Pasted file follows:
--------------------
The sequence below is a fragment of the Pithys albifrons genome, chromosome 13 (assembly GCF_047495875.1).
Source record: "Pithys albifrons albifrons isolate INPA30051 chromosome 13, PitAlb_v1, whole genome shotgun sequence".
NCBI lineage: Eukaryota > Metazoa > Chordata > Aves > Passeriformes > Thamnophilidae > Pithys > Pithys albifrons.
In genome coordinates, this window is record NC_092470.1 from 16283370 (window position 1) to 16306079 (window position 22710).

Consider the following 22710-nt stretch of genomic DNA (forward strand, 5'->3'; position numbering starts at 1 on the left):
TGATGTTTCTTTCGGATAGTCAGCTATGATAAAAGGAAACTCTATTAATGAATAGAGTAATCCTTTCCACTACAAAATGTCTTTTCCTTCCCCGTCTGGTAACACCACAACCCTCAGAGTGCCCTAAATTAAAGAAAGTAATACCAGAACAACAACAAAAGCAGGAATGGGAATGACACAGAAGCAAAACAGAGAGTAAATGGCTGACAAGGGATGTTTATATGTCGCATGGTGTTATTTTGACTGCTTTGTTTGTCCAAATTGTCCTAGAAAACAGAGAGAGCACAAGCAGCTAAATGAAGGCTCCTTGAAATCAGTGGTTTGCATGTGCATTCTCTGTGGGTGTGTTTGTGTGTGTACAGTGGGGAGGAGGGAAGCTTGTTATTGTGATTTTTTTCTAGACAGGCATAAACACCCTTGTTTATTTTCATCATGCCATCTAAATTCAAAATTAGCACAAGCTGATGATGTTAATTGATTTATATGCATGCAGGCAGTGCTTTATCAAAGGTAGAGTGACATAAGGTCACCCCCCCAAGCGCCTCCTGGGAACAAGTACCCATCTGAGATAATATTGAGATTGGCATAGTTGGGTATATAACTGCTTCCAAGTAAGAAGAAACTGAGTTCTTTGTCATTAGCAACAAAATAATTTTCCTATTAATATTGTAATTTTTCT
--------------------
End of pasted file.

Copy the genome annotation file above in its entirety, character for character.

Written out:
The sequence below is a fragment of the Pithys albifrons genome, chromosome 13 (assembly GCF_047495875.1).
Source record: "Pithys albifrons albifrons isolate INPA30051 chromosome 13, PitAlb_v1, whole genome shotgun sequence".
NCBI lineage: Eukaryota > Metazoa > Chordata > Aves > Passeriformes > Thamnophilidae > Pithys > Pithys albifrons.
In genome coordinates, this window is record NC_092470.1 from 16283370 (window position 1) to 16306079 (window position 22710).

Consider the following 22710-nt stretch of genomic DNA (forward strand, 5'->3'; position numbering starts at 1 on the left):
TGATGTTTCTTTCGGATAGTCAGCTATGATAAAAGGAAACTCTATTAATGAATAGAGTAATCCTTTCCACTACAAAATGTCTTTTCCTTCCCCGTCTGGTAACACCACAACCCTCAGAGTGCCCTAAATTAAAGAAAGTAATACCAGAACAACAACAAAAGCAGGAATGGGAATGACACAGAAGCAAAACAGAGAGTAAATGGCTGACAAGGGATGTTTATATGTCGCATGGTGTTATTTTGACTGCTTTGTTTGTCCAAATTGTCCTAGAAAACAGAGAGAGCACAAGCAGCTAAATGAAGGCTCCTTGAAATCAGTGGTTTGCATGTGCATTCTCTGTGGGTGTGTTTGTGTGTGTACAGTGGGGAGGAGGGAAGCTTGTTATTGTGATTTTTTTCTAGACAGGCATAAACACCCTTGTTTATTTTCATCATGCCATCTAAATTCAAAATTAGCACAAGCTGATGATGTTAATTGATTTATATGCATGCAGGCAGTGCTTTATCAAAGGTAGAGTGACATAAGGTCACCCCCCCAAGCGCCTCCTGGGAACAAGTACCCATCTGAGATAATATTGAGATTGGCATAGTTGGGTATATAACTGCTTCCAAGTAAGAAGAAACTGAGTTCTTTGTCATTAGCAACAAAATAATTTTCCTATTAATATTGTAATTTTTCT